What is radiography?
An X-ray (radiograph) is a quick and painless method used to diagnose many health conditions. The procedure involves exposing part of the body to a small dose of ionising radiation (X-Rays).
The X-Rays travel through the body where they are absorbed at different levels by different tissues such as bones, muscles and organs. When the X-Rays come out on the other side of the body they hit a photographic film, making a pattern of light and shade. The images produced are black and grey.
At Shaw Vets we have a state of the art Computerised Radiography (CR) Unit which produces digital images. This allows images to be magnified and adjusted to produce extremely high quality images.
The images are attached to your pets records, so we can access them at any time.
In most cases in animals a general anaesthetic or heavy sedation is required to perform an accurate x-ray. This is because most pets, however well behaved, will not stay completely still in the required position to obtain high quality diagnostic x-rays. Very rarely, if an anaesthetic might be dangerous, for example in a cat which has difficulty breathing, we may take a survey x-ray with the animal fully conscious to remove the additional risk associated with an anaesthetic. Under the guidelines set down by the Royal College of Veterinary Surgeons (RCVS), animals are not allowed to be manually restrained for x-rays for health and safety reasons.
What is an ECG?
An Electrocardiograph (ECG) records the electrical impulses associated with the heart beating.
What can we use ECG’s for?
- To diagnose and evaluate changes in heart rhythm (arrhythmias). These are generally associated with damage to the heart muscle or defects within the pacemaker that regulates the heartbeat rhythm. Once treatment has started a repeat ECG can give useful information on the progress of the disease
- To assess the shape and size of the heart. This is particularly useful when combined with radiography and ultrasonography
- An ECG can be used as an extra sensitive monitor for patients during high risk general anaesthesia
How we record an ECG
- For diagnostic ECGs we tend not to use sedation or general anaesthetic. Most dogs are compliant but keeping a cat still can sometimes be tricky!
- The animal is laid on his/her right hand side, and a small metal clip is attached to the top of each leg. The clips do not grip too tight and most animals do not notice them
- All four clips are then connected via leads to the ECG machine. A small amount of surgical spirit on a piece of tissue paper is applied to improve the connection
- The ECG machine then records the electrical impulses formed as the heart beats and the difference between the signals produced in each leg. this information is then printed out so it can be evaluated by the vet
Blood Pressure Monitoring
Just like humans, animals can suffer from high blood pressure or hypertension. Often it is not obvious that an animal has high blood pressure unless it is measured, but a thorough eye examination may sometimes reveal indicative signs.
High blood pressure is most commonly seen in cats, who may present when they suddenly become blind in one or both eyes. This is usually caused by a detached retina.
Another sign of high blood pressure could be nose bleeds.
In cats, most hypertension is secondary. i.e. it is a complication from another disease.
The most common causes of secondary hypertension are chronic renal failure & hyperthyroidism (over active thyroid).
How do we measure blood pressure in pets?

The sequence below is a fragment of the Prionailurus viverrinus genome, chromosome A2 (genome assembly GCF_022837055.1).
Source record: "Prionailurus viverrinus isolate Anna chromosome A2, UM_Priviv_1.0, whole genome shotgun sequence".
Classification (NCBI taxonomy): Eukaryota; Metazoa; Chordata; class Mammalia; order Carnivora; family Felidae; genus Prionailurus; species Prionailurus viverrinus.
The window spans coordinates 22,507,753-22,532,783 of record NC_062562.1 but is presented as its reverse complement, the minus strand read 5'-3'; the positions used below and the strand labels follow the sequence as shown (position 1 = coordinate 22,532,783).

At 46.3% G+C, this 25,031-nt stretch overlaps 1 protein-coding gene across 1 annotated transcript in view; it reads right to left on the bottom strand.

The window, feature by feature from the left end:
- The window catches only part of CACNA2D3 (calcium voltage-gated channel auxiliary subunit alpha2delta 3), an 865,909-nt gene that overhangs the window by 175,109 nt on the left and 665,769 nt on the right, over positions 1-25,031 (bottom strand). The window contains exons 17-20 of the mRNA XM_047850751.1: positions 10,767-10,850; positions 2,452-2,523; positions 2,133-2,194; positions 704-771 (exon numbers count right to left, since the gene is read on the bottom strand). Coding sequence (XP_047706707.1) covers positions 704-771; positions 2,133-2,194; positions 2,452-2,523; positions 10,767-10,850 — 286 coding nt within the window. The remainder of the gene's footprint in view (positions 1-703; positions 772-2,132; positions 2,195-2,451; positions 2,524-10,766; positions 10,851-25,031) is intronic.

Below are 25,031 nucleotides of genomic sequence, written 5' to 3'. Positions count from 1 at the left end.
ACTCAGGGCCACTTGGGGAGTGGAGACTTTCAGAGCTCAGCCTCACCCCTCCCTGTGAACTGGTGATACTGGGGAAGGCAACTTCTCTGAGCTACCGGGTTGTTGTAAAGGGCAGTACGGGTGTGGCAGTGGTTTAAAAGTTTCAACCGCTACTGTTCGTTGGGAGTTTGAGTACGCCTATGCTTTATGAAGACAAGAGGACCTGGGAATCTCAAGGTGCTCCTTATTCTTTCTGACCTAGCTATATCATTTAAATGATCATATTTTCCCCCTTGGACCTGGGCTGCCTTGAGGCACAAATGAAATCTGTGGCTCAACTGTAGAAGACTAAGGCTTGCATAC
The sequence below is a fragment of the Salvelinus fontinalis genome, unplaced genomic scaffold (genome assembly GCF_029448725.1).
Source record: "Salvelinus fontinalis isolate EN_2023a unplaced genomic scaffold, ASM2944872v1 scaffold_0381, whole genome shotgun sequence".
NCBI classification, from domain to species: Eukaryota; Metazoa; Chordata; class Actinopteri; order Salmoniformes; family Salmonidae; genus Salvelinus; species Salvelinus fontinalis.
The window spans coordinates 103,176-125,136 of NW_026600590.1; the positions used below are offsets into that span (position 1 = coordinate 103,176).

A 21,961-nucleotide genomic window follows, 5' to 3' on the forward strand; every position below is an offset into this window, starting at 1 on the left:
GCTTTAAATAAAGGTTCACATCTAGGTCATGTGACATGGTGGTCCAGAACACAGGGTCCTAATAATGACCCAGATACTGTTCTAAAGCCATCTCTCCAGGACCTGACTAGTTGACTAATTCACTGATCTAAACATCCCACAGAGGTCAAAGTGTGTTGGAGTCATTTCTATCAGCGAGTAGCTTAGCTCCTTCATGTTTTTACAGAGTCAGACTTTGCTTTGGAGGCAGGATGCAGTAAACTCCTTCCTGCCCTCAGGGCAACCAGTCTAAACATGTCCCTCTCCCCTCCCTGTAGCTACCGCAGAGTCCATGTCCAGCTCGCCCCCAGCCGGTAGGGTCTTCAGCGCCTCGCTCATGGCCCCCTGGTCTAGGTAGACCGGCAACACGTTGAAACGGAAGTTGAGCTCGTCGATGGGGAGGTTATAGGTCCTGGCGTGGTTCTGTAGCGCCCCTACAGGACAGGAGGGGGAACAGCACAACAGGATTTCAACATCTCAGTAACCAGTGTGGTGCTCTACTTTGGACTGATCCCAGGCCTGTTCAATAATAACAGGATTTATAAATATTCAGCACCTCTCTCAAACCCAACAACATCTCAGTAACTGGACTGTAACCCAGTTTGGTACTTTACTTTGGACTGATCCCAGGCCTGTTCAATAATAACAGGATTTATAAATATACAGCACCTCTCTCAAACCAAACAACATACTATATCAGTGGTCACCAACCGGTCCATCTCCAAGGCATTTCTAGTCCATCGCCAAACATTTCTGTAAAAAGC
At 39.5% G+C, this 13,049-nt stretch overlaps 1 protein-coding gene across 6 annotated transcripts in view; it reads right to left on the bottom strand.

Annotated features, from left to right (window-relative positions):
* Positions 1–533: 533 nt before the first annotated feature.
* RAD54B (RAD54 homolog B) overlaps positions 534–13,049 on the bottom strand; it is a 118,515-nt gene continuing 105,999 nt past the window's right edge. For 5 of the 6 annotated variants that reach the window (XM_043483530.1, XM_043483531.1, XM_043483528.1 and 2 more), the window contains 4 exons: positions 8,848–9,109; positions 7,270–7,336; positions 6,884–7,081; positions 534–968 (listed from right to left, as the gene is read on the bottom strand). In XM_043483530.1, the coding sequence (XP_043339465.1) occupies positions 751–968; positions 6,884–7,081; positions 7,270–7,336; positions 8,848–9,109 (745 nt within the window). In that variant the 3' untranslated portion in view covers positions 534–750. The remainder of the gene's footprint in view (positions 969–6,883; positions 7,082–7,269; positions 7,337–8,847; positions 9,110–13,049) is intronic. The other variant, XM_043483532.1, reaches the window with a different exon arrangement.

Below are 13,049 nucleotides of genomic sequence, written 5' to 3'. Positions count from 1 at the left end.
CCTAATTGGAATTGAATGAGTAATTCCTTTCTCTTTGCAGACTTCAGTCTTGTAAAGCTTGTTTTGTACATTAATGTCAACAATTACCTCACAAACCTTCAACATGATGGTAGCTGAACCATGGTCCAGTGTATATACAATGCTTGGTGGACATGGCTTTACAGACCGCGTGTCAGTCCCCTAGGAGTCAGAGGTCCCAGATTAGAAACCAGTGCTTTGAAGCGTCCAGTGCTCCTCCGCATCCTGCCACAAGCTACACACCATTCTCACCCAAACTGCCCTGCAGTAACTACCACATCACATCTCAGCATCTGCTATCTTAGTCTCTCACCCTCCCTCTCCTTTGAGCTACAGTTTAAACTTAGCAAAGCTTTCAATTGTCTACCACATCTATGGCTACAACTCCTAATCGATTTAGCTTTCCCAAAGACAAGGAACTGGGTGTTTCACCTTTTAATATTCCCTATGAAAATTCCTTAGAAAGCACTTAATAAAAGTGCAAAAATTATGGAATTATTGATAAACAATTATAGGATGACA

There is no need for sedation – in fact sedation lowers blood pressure so this would affect the results. A small patch of hair is clipped away from the back of the front foot and a Doppler probe is placed in this area in order to hear the animals’s pulse. Ultrasound gel is used to improve the connection.
A cuff is placed around the top of the leg, just like the ones used in people but smaller (for cats we use a cuff designed for premature babies). The cuff is inflated until we can no longer hear the pulse via the probe. The pressure is then slowly released and the reading is taken.
Blood pressure monitoring is a relatively simple, non-invasive procedure which usually takes 5-10 minutes.
The normal blood pressure for dogs and cats is a systolic blood pressure of 140-160mmHg.
Tonometry is the measurement of pressure within the eye (called intraocular pressure) to determine if glaucoma is present.
Intraocular pressure (IOP) is the pressure exerted against the outer layers of the eyeball.
Tonometery is performed using an instrument called a tonometer. We use the latest model from Reichert.
What does tonometry reveal?
- Tonometry measures intraocular pressure (IOP) to diagnose glaucoma. Glaucoma is caused by the build up of fluid within the eye. Abnormally high pressure can damage the optic nerve leading to loss of vision
- Tonometry is also useful for identifying low IOP which may occur with anterior uveitis (inflammation within the eye) or following intraocular surgery. Low IOP can also be associated with dehydration
- Normal values vary between different species of animals and sometimes between breeds and individuals. Normal values are also affected by the technique used to measure them, so values are usually give as a range
- Normal ranges are as follows: Dog: 11-22mm Hg
- Values that differ between eyes are considered significant if the difference is >8mm Hg
We have our own laboratory where we perform many diagnostic test including routine haematology and biochemistry, cytology and parasitology. This allows us to test sample and get results quickly, which means that any problems in your pets can be diagnosed and treated sooner.
We use an external laboratory for more specialised tests including checking hormone levels and isolating bacteria from samples such as diarrhoea or from infected ear canals. We use an overnight courier so we can get the result to you as quickly as possible